“We’ve worked extensively on space qualification for the Texas Instruments Digital Micrormirror Device and have shown the current generation of these devices is well suited to space applications,” said Ninkov, a professor in RIT’s Chester F. Carlson Center for Imaging Science. “There’s a need for a technology to allow for the rapid programmable selection of targets in a field of view that can be input to an imaging spectrometer for use in astronomy and remote sensing.”
The Texas Instruments device consists of 2048-by-1080 individual mirrors that can switch between two positions at thousands of times per second. Ninkov recognized the programmable mirrors had applications in astronomical imaging and remote sensing.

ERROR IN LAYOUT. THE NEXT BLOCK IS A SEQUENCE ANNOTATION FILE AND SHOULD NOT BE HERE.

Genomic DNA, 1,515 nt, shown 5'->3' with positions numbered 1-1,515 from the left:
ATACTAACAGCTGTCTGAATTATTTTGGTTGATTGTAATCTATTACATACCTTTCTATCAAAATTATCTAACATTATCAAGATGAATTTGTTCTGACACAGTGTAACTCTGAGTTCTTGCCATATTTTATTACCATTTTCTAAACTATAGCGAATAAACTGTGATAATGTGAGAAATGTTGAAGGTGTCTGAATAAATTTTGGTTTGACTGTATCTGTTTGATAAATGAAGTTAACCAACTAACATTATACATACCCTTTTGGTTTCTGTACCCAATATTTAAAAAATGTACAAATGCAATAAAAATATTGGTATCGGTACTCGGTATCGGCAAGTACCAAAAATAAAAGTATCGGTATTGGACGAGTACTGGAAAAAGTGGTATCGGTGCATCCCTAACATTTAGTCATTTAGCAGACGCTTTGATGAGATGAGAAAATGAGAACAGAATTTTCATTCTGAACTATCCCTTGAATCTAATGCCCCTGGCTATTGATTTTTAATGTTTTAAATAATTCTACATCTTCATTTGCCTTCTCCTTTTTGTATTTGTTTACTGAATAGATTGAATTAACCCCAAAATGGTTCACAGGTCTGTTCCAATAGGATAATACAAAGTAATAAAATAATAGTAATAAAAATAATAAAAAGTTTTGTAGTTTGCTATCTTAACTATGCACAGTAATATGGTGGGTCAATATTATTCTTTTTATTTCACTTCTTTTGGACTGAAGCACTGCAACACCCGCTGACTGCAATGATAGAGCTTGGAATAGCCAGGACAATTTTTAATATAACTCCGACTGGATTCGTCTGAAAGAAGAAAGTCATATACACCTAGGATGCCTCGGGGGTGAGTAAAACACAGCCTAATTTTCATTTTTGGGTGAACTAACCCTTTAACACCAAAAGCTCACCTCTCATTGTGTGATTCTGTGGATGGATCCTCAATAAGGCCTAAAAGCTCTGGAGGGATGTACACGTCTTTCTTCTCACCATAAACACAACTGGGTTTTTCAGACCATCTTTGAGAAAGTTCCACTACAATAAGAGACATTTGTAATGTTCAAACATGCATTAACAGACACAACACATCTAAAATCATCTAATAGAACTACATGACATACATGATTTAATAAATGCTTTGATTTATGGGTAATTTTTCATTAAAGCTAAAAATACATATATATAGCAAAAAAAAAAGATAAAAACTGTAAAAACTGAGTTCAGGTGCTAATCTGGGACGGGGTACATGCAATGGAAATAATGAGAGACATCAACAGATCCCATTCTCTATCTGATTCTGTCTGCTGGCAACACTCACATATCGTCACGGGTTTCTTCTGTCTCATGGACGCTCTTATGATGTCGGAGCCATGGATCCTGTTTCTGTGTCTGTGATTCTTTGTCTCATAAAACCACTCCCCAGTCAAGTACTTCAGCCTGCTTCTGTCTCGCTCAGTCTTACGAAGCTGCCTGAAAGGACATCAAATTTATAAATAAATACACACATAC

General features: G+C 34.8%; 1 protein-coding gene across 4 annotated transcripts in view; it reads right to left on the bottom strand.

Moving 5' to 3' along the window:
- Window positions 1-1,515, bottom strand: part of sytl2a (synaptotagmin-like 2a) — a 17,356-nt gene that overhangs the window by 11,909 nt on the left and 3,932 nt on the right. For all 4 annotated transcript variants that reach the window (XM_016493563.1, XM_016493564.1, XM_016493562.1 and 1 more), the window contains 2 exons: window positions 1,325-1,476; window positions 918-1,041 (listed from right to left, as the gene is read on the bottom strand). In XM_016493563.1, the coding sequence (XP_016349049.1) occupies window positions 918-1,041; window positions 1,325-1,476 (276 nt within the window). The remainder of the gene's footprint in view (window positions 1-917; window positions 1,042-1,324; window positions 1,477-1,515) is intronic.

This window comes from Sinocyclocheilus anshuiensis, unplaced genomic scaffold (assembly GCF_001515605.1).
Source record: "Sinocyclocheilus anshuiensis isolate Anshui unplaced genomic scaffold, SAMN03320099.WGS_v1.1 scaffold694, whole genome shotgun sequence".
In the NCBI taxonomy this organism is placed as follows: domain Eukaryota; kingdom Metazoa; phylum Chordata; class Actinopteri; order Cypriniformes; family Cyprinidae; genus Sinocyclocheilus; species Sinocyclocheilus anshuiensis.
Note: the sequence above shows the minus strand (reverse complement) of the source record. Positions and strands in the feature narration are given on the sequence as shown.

During the last decade, Ninkov’s team turned the commercial product into a scientific instrument to detect and capture astronomical data. The new technology selects targets from a two-dimensional sky field and deflects light down two distinct pathways—either to an imaging spectrometer or to an imaging array detector. The spectrometer records light at many contiguous spectral wavelengths and compresses information in the field of view into a data cube. The imaging detector array captures light signals from the objects with a charge-coupled device similar to technology found in digital cameras.
Ninkov’s team includes Dmitry Vorobiev, a postdoctoral researcher at RIT; graduate students; and collaborators at NASA Goddard Flight Center.